as - assembler
as [option]... file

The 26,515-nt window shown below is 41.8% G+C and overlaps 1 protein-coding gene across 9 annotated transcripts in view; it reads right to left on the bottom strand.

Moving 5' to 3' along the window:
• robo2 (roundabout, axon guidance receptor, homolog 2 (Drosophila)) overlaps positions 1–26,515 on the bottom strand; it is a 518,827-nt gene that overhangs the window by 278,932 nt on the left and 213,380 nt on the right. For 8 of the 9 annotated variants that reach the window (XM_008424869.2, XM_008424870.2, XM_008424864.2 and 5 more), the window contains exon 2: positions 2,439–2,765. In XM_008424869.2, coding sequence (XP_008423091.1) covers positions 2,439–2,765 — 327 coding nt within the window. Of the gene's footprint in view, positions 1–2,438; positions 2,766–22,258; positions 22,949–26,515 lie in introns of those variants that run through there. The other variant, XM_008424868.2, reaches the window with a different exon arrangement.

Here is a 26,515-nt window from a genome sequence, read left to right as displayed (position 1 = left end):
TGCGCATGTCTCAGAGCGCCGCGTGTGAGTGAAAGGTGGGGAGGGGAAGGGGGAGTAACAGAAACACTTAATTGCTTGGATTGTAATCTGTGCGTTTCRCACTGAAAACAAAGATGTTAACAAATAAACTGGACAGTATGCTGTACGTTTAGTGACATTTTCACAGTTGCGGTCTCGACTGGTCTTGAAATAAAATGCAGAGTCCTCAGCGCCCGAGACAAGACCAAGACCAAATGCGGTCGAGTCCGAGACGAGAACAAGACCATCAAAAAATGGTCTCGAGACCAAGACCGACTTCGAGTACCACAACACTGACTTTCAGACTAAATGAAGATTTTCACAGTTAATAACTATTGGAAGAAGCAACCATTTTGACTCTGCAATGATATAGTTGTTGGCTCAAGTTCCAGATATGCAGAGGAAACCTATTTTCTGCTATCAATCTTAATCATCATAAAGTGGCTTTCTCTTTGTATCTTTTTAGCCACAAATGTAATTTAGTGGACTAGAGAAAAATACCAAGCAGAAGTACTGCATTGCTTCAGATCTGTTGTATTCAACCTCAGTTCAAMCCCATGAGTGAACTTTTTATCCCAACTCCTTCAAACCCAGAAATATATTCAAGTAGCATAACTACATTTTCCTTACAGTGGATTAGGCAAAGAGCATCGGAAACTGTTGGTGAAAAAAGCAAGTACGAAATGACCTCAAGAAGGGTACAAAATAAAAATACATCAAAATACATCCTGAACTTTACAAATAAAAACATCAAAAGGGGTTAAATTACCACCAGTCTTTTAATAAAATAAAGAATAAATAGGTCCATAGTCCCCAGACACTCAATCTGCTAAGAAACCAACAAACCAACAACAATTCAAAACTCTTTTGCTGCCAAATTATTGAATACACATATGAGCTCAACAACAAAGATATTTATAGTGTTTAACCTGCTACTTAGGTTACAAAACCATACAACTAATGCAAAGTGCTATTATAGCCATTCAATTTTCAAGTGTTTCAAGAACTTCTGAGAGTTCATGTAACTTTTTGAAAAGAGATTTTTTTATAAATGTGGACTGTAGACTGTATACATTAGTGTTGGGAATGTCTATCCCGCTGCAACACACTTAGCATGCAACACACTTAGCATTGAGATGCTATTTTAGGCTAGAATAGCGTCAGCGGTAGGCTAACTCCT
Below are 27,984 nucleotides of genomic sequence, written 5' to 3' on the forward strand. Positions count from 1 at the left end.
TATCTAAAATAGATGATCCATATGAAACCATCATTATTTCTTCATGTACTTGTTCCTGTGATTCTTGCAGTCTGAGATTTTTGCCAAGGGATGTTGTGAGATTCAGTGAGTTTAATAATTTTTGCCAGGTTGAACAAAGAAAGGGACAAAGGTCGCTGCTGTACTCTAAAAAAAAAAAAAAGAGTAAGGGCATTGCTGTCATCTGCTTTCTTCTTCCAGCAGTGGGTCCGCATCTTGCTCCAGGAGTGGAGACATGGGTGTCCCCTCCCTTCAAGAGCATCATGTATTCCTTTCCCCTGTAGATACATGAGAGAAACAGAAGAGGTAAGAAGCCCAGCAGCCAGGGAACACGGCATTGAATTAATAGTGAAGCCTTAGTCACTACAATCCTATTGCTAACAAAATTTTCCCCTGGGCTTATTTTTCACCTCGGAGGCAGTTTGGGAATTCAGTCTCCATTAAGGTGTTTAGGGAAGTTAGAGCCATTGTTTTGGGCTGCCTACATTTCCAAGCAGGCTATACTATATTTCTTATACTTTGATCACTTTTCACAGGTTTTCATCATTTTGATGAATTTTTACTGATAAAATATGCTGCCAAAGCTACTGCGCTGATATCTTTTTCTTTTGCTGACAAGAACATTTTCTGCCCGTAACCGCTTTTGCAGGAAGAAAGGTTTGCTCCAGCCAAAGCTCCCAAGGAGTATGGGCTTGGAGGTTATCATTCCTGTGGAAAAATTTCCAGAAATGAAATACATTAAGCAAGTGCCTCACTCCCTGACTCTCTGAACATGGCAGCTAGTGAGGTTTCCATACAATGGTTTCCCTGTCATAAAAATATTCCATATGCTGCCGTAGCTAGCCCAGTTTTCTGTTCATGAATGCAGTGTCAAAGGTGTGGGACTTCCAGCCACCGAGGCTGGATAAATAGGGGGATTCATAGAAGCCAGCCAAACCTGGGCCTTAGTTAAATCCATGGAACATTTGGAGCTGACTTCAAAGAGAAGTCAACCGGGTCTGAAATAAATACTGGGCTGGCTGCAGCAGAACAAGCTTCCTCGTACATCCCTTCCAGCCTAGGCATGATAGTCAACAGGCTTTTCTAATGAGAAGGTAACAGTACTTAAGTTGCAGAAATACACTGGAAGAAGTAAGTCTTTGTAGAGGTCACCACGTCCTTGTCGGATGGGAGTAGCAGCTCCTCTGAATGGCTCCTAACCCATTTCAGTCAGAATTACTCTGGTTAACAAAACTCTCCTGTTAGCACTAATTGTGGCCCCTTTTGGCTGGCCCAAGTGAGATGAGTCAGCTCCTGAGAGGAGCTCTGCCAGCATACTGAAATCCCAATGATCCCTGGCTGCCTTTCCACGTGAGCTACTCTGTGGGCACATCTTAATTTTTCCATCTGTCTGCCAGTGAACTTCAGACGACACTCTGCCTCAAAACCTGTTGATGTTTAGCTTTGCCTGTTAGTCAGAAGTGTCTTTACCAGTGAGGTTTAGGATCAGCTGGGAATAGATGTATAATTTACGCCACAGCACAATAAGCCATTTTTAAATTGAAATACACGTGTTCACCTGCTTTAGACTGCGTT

The following options are interpreted by as and have the same meaning in cc(1). Produce no symbol table information for symbolic debugging. This is the default. Produce additional symbol table information for accurate but limited symbolic debugging of partially optimized code. Produce additional symbol table information for full symbolic debugging and not do optimizations that limit full symbolic debugging. Produce additional symbol table information for full symbolic debugging for fully optimized code. This option makes the debugger inaccurate. Produce a compressed object as output. Performs no optimization. Runs the instruction scheduler and peepholes. Suppress warning messages. Run only the C macro preprocessor and put the result in a file with the suffix of the source file changed to .i or if the file has no suffix then a i is added to the source file name. The .i file has no # lines in it. This sets the -cpp option. Run only the C macro preprocessor on the file and send the result to the standard output. This sets the -cpp option. These three options are passed directly to cpp(1). Please see cpp(1) for details. Set the default exception handling runtime procedure descriptor flags (see <pdsc.h>) to the number specified. If you provide a .eflag directive in a procedure in your source code, the -eflag option is ignored for that procedure. Name the final output file output. If this option is used, the file a.out is undisturbed. ``-Dname'' Define the name to the C macro preprocessor, as if by #define. If no definition is given, the name is defined as ``1''. Remove any initial definition of name. The #include files whose names do not begin with `/' are always sought first in the directory of the file argument, then in directories specified in -I options, and finally in the standard directory (/usr/include). This option will cause #include files never to be searched for in the standard directory (/usr/include). Print the passes as they execute with their arguments and their input and output files. Print the version of the driver and the versions of all passes. This is done with the what(1) command. Run the C macro preprocessor on assembly source files before compiling. This is the default for as. Do not run the C macro preprocessor on assembly source files before compiling. Select processor-specific instruction tuning for a specific implementation of the Alpha architecture. Tuning for a specific implementation can provide improvements in run-time performance.